Friday, January 29, 2010

Any Map Experts Out There?

I've been scouring several books for examples of "old time" maps. I'm thinking of doing up my hexmaps in a style other than the standard icons. In my search, I found this map of the Adirondacks:

Does anyone know if there is a specific name for maps rendered this way? I know I've seen others done in this fashion, so I'm assuming it must be a particular style. If anyone knows of a website or book that contains other similar maps, I'd be much obliged as well.

14 comments:

Joseph said...

Those are called "landform maps".

Back in 2008 I discovered this amazing post at the making maps blog that shows fifty different landform terrain types from the 1930's:

http://makingmaps.net/2008/04/03/map-symbols-landforms-terrain/

Is that what the sort of thing you're looking for?

Michael Curtis said...

That's precisely the information I was looking for. Thank you very much, Joseph!

The Grand Wazoo said...

wow what a cool page!

Koren n'Rhys said...

I absolutely love Raisz maps. For my own stuff, I use Mystara-style hex maps for utility, but I eventually want to draw Raisz-style stuff. If only I had an ounce of artistic talent...

I highly recommend you get your hands on a copy of his textbook. I got mine on Amazon about a year ago - not expensive at all , either.

1d30 said...

I was always curious whether those maps showed actual landforms. Meaning, is each mountain shape a peak?

The labeled peak in your example suggests that. But without a map that shows elevation bands to compare with, I'd never know.

Eldrad Wolfsbane said...

Once again gaming has brought me great knowledge!

The Rusty Battle Axe said...

I have some examples buried in my blog of landform maps I've created for my campaign in AutoREALM. From a technical perspective, I think they are about the easiest maps to make. They do lack some realism if you want to use them to plan actual encounters, but they also communicate information quickly to players. I use landform maps for my general maps (they are can be very pretty) and then I create more detailed maps as needed for adventuring.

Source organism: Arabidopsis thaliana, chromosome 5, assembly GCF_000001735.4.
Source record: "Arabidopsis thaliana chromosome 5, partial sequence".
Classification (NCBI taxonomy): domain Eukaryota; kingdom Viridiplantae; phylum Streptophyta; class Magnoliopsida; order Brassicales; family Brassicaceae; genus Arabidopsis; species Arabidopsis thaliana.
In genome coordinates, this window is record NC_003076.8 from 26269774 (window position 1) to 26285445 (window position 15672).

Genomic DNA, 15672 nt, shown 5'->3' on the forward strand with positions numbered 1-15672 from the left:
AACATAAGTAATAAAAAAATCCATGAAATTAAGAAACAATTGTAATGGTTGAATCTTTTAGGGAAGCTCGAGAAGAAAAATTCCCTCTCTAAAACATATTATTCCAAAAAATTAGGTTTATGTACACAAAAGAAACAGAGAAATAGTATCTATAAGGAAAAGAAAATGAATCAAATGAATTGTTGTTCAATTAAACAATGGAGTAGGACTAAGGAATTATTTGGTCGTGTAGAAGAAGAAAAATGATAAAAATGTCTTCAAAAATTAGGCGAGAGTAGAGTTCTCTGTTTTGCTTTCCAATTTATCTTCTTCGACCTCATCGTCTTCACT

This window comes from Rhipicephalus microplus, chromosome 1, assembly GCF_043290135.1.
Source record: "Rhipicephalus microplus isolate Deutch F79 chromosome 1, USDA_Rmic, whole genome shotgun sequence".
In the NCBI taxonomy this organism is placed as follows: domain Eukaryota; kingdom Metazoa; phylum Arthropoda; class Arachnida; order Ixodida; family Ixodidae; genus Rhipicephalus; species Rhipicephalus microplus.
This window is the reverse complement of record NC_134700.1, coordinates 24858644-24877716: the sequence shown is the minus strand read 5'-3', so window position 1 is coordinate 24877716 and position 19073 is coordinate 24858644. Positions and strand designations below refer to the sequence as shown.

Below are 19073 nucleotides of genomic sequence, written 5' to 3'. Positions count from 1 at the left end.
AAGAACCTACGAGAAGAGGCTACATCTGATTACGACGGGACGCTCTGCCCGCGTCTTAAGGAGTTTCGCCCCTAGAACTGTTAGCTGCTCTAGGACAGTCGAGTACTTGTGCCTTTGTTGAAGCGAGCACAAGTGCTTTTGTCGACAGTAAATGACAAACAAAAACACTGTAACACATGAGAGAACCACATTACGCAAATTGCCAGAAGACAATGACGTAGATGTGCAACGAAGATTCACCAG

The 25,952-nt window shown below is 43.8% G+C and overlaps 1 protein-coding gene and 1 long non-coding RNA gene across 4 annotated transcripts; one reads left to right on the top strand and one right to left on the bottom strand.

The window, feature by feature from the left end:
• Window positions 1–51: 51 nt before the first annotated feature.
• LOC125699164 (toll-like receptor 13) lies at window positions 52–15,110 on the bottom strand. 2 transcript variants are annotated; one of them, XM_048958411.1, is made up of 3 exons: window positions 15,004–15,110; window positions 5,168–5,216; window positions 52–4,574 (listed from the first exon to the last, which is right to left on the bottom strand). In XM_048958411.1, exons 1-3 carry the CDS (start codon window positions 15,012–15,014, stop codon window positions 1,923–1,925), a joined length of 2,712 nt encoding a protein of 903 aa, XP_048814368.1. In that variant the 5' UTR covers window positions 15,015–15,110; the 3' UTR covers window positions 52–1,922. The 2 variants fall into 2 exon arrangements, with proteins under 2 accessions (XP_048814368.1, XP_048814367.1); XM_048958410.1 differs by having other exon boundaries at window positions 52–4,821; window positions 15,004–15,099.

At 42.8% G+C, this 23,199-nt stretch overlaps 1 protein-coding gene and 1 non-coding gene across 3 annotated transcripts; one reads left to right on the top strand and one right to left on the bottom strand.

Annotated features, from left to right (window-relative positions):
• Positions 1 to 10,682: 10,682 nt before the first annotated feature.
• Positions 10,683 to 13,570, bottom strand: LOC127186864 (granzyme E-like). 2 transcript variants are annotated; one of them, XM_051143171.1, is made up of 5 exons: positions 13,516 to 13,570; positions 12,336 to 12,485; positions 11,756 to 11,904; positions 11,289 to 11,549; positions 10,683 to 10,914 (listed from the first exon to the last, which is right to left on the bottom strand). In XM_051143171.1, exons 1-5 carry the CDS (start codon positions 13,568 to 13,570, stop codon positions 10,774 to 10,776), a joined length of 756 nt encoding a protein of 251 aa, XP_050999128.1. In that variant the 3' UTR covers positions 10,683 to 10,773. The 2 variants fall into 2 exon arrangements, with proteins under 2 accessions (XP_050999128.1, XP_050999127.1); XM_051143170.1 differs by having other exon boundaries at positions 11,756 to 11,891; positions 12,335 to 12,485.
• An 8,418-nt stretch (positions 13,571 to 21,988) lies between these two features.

James said...

Where did you find that map of the Adirondacks? I'd love a copy for totally non-gaming related stuff.

Anonymous said...

There are some nice old maps on this site. I have used the map of the old Gold Coast a lot. Nice detail once you zoom in.

http://www.davidrumsey.com/luna/servlet/detail/RUMSEY~8~1~3660~430002:-Africa,-with-all-its-states,-kingd?sort=Pub_Date%2CPub_List_No%2CSeries_No&qvq=q:Africa+Gold+Coast;sort:Pub_Date,Pub_List_No,Series_No;lc:RUMSEY~8~1&mi=1&trs=10

Michael Curtis said...

Where did you find that map of the Adirondacks?

The map appears as the frontispiece in the book, "The Adirondacks" by Paul Schneider. It's copyright The Adirondack Museum, but there's no date listed on the map or in the notes.

Michael Curtis said...

There are some nice old maps on this site.

Thanks for pointing me to this site. You've just solved a problem I was wrestling with...

Jonathan said...

@Joseph -- OOOOOHHHH... totally bookmarked that post. THANK YOU!

Jape77 said...

One place you might want to check out is Strange Maps. It has nothing to do with gaming, but is an amazing source for historical maps, and the many ways the world can be looked at. Who knows what creative spark it might set off

http://strangemaps.wordpress.com/

Paul said...

I ordered a copy of that issue of Geographical Review on eBay. Studying the art first hand beats the jpg scans hands down.

Bonus: Comes with a great period fold-out Antarctica map for those chilling Mountains of Madness CoC games!